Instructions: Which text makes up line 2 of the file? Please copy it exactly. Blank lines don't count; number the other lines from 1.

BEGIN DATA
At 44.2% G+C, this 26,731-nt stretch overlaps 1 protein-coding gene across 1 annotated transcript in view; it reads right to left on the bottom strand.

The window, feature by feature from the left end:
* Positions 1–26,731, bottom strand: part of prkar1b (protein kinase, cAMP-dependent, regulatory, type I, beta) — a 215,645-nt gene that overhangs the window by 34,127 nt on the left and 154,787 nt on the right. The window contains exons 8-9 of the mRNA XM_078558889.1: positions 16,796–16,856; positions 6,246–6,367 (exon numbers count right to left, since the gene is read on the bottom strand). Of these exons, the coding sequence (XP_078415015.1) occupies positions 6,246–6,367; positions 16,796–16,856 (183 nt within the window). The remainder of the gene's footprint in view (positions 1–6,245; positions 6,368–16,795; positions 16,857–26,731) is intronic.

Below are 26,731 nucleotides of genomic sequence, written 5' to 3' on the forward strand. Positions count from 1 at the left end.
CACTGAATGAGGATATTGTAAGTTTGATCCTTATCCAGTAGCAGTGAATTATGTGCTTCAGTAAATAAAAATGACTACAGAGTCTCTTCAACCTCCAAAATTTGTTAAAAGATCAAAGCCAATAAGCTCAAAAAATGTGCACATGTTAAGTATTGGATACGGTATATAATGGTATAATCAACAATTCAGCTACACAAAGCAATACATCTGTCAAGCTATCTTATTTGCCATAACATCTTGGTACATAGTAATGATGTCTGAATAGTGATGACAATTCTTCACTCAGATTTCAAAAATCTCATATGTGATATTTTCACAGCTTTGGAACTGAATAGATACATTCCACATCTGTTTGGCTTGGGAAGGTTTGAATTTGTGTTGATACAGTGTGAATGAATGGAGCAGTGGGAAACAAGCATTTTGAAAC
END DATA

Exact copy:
The window, feature by feature from the left end: